A general strike called after the US blocked a UN resolution calling for a permanent ceasefire in Gaza took hold across New Jersey’s Arab American communities on Monday, in the latest expression of opposition to Israel’s devastating military offensive in the Palestinian territory.
Along Palestine Way in the city of Paterson, dozens of business owners, community leaders and families with young children, swathed in keffiyeh scarves against the cold, heeded the call from Palestinian leaders to show, in symbolic, political and economic terms, deepening anger and distress about an Israeli military operation that began after a Hamas cross-border attack on 7 October.
“We hope it sends a message that Muslims are unified, the public is unified and we’re all on the same page, and that we’re willing to sacrifice our business to make our voices heard,” said Dr Jabeen Ahmed, a local pharmacy owner and member of several state medical boards.
Ahmed described a range of feelings sparked by the images coming out of Gaza and knowledge that hundreds of Palestinians are being killed and injured in the bombardment daily. Her ex-husband, Amjad Abukwaik, counted 65 members of his family and extended family who had been killed.
“There is a vast array of feelings – anger, frustration, sadness, desperation, and feelings of guilt at the privilege of having meals and access to healthcare while people are starving and talking about how their children had died from starvation,” Ahmed said. “As a mother and a humanitarian, it’s so painful to witness.”
Diab Mustafa, chairman of the Palestinian American Community Center in Clifton, a suburb of Paterson, said the general strike was focused on bringing awareness to what was happening after the US vetoed a resolution on Friday in the UN security council, backed by 90 member states, for an “immediate humanitarian ceasefire”.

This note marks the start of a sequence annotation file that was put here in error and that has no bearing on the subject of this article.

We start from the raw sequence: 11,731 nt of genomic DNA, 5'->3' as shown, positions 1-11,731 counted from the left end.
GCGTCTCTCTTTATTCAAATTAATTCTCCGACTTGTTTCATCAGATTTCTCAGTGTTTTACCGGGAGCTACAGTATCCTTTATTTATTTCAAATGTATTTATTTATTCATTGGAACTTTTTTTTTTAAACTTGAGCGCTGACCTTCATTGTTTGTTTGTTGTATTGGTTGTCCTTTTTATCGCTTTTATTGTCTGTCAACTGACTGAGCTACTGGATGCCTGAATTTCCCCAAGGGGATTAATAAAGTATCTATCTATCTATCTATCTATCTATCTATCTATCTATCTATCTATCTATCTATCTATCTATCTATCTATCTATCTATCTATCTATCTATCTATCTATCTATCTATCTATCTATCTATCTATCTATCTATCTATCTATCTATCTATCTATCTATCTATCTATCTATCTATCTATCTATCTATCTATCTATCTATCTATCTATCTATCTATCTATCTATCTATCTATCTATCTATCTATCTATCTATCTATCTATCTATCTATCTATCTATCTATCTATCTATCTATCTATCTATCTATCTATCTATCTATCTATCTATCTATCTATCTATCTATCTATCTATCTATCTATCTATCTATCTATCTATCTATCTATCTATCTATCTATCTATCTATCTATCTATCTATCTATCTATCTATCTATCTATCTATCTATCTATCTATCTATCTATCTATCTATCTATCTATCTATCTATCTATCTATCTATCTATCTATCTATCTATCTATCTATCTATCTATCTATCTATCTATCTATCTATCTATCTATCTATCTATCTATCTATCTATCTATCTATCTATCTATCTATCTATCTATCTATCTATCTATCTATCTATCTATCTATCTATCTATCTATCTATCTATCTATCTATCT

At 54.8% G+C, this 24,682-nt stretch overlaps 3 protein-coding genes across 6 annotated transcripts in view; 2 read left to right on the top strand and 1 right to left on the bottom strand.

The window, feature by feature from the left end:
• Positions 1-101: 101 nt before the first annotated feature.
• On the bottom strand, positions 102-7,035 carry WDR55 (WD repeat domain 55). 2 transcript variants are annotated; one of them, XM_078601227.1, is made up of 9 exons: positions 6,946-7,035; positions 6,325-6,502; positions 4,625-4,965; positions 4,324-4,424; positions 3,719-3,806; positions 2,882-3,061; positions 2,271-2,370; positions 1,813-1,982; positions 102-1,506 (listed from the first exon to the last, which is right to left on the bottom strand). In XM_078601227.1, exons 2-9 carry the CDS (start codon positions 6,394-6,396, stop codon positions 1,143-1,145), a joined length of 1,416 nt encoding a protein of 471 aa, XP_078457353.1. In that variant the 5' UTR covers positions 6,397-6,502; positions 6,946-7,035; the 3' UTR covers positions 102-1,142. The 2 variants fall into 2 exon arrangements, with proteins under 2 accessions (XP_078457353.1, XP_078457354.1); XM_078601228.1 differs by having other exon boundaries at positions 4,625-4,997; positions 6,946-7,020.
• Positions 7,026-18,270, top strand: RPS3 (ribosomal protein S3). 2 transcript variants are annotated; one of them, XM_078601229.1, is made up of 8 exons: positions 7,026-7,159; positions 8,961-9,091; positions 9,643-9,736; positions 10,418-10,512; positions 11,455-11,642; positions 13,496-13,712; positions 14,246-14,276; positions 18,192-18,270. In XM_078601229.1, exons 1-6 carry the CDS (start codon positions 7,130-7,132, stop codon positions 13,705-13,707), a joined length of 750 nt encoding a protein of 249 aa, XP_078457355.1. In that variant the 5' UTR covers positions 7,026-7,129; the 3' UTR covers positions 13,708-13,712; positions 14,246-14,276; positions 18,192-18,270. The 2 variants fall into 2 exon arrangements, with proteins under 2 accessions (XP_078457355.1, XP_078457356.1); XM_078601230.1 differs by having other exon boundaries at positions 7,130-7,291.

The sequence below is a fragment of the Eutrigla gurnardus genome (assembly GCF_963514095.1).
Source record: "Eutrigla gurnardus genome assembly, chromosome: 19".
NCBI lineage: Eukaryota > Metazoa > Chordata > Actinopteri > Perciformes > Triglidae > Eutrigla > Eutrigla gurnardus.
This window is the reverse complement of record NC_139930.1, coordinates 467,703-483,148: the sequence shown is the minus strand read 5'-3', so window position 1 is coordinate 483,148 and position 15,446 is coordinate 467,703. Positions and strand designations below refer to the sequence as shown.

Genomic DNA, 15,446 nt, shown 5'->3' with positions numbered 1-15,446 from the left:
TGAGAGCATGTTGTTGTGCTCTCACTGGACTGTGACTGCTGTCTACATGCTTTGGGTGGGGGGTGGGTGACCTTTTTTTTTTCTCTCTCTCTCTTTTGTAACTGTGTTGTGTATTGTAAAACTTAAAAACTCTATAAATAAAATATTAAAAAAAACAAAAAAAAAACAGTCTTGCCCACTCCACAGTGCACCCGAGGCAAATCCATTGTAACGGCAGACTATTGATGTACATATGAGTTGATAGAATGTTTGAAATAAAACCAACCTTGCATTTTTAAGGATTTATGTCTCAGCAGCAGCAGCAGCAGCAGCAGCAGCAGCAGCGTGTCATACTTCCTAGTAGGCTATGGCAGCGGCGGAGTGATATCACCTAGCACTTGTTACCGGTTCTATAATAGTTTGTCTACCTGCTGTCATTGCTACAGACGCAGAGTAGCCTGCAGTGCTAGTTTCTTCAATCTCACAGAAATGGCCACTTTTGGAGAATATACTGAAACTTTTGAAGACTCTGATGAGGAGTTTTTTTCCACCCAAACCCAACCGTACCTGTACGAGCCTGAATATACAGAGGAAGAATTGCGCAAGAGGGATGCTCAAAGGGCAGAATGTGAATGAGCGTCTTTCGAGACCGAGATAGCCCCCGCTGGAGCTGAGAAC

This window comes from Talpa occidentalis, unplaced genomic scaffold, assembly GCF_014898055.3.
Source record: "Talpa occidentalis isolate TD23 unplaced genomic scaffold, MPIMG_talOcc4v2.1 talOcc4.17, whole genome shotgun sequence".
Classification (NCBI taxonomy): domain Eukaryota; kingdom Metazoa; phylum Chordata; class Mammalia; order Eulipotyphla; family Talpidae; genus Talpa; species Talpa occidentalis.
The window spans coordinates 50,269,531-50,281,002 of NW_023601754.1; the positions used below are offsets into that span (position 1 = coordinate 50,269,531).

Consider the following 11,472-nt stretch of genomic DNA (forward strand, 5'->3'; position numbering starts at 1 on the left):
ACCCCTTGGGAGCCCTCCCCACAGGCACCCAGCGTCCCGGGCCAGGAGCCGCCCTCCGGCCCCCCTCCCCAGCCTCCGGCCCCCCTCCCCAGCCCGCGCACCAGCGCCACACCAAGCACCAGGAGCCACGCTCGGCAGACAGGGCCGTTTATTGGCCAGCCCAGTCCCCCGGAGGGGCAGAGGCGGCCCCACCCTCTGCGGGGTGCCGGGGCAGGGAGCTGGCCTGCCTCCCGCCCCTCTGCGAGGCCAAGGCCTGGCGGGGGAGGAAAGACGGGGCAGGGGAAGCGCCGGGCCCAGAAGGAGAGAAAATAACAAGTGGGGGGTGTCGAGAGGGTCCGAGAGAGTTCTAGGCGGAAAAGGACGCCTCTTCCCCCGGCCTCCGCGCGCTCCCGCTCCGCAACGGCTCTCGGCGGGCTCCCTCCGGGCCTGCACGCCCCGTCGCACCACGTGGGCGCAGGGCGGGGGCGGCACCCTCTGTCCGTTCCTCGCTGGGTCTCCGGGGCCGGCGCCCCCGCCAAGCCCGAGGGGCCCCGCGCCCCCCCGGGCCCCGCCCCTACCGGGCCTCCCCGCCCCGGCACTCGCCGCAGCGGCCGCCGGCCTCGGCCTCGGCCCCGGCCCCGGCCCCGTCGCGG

Hamas attacked southern Israel on 7 October, killing 1,200 people, mostly civilians, after which Israel retaliated in a campaign that has killed more than 18,000 people, mostly civilians and many of them children, in Gaza.
“As Americans, and especially as Muslims, we need to speak up – and as we believe that most American people are asking for a ceasefire,” Mustafa said. “We need to put an end to this killing and to find a political solution that gives the Palestinian people their rights, their independence, their rights of self-determination. We feel that the administration is not listening to us and it’s not listening to the people on the streets.”
Mustafa acknowledged it had become difficult to protest Israel’s action in Gaza without being labelled antisemitic. “Some people will call this antisemitic, but what our community is doing has nothing to do antisemitism. In fact, the Jewish community has been more vocal in calling for a ceasefire than we have.”
As Monday’s general strike took effect in New Jersey, it was already in effect across the West Bank, including in East Jerusalem, and the Lebanese government also announced that it would shut down all government offices and institutions.
Abukwaik, owner of the Sheefa Pharmacy on Palestine Way, told a crowd that the situation in Gaza was affecting him and many others in a profoundly personal way. “It’s with heavy hearts that we make this statement knowing that the pain and suffering is far and beyond our own personal tragedy. We make this small gesture of solidarity with those who have been killed and continue to die. This is not a political statement we’re making today, it’s a human one, because we believe in the power of compassion and empathy that we all share.”
But politics is never far beneath the surface of this distress.
Raed Odeh, a barbershop owner and the deputy mayor of Paterson, said the message of the strike was to demand a ceasefire to save the Palestinian civilians. “We have tried hard, as Americans, as Muslims, as Arab Americans, as Palestinians, to send this message,” Odeh said. “Elections are coming soon, in 11 months, and with the vote between Democrats and Republicans so close, I think our voice will be heard.”
He added: “If we don’t hear from you, you will hear from us.”
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